US Coast Guard Cutter Roger B. Taney retains the claim to fame as the last surviving vessel of the attack on Pearl Harbor on December 7, 1941. Its keel laid in 1935 and commissioned in 1936, Taney served for over 50 years, seeing combat action during World War II and Vietnam, as well as performing weather station, search-and-rescue, and drug interdiction duties. Taney was decommissioned on December 7, 1986, and presented to the City of Baltimore, and now serves as a museum ship.
Ed “Big Daddy” Roth’s Beatnik Bandit was introduced to the automotive public as the May ’61 cover of Car Craft magazine. The second in his series of show cars, it became popular as it toured the custom car show circuit in the early 60’s. In the next years, “Big Daddy” Ed Roth continued to improve the breed of custom show cars with his creations. The “Fiberglass Wonder” is now permanently housed in Reno, Nevada in the National Auto Museum.
This kit was originally released in the 60’s and has been re-released multiple times. In this incarnation, there are 128 parts, some of which are not called for in the instructions. The kit includes a detailed chassis and suspension, with a blown V-8 engine. The bubble top is hinged and the front wheels are positional. Molded in solid white and clear plastic, there are also numerous chrome-plated parts and soft black tires. The decals are for the authentic Ed Roth designed paint scheme.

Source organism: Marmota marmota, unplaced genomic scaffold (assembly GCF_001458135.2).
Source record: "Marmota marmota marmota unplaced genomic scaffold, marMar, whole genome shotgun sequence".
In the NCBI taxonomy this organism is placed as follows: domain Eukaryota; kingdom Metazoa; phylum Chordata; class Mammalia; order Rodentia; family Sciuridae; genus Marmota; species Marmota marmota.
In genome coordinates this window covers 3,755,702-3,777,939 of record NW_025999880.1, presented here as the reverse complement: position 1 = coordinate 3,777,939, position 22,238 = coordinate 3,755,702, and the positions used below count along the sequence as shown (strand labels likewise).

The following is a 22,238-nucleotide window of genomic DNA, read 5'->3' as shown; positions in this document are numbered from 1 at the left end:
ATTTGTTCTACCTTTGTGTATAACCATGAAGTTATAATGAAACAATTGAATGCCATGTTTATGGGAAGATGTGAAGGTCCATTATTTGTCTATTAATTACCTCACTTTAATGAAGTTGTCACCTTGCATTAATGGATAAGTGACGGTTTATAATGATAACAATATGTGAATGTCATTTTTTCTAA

The Albatros D. III was built under license by the Oesterreichische Flugzeugfabrik AG (Oeffag), totaling 281 aircraft (153.01-153.281). These aircraft had beefier lower wings and the powerful 200-hp Daimler engine. The spinner had a nasty habit of coming off during flight and damaging the airframe. Starting with 153.112, the nose was blunted for the remainder of the production run. This change also increased the speed of the aircraft another 9 mph. The main drawback of the plane was the buried and slow firing Schwarzlose guns. At the insistence of the pilots, these were placed on top of the fuselage in the following 253 series.
The Junker Ju-87 was developed as a dive bomber for a design competition in the United States in the early 1930’s. Ernst Udet was a leading WWI ace who was part of the new Luftwaffe and had a strong influence on the aircraft performance requirements that the companies had to meet. In 1936 three German aircraft companies competed for a dive bomber. The Ju-87 was most impressive, executing an almost vertical dive and pulling out of it with ease. The competitor He-118 had separated from its propeller and gear box, which was the deciding factor to award production for ten Ju-87A-0 aircraft. The B-2 version used the Jumo 211Da engine with a pressurized coolant radiator, larger propeller and rear pointing exhaust stacks to increase speed. A small propeller mounted on one or both strut boots created a sound during the Stuka’s dive that came to be a psychological effect on people below within hearing range.
In the Box:
When I first saw this engine on Eduard’s web site, I knew this was going to be, without a doubt, the best version of this engine ever made by any company. This even includes Eduard themselves, because this engine is being used in their kits of the Bf-109 and the Bf-110. I thought at the time that I would ask if I can use this kit to include in my review of the BF-110 but, after receiving it and seeing how great the detail was, I decided to build it as a stand alone and not let all that detail be hidden from view.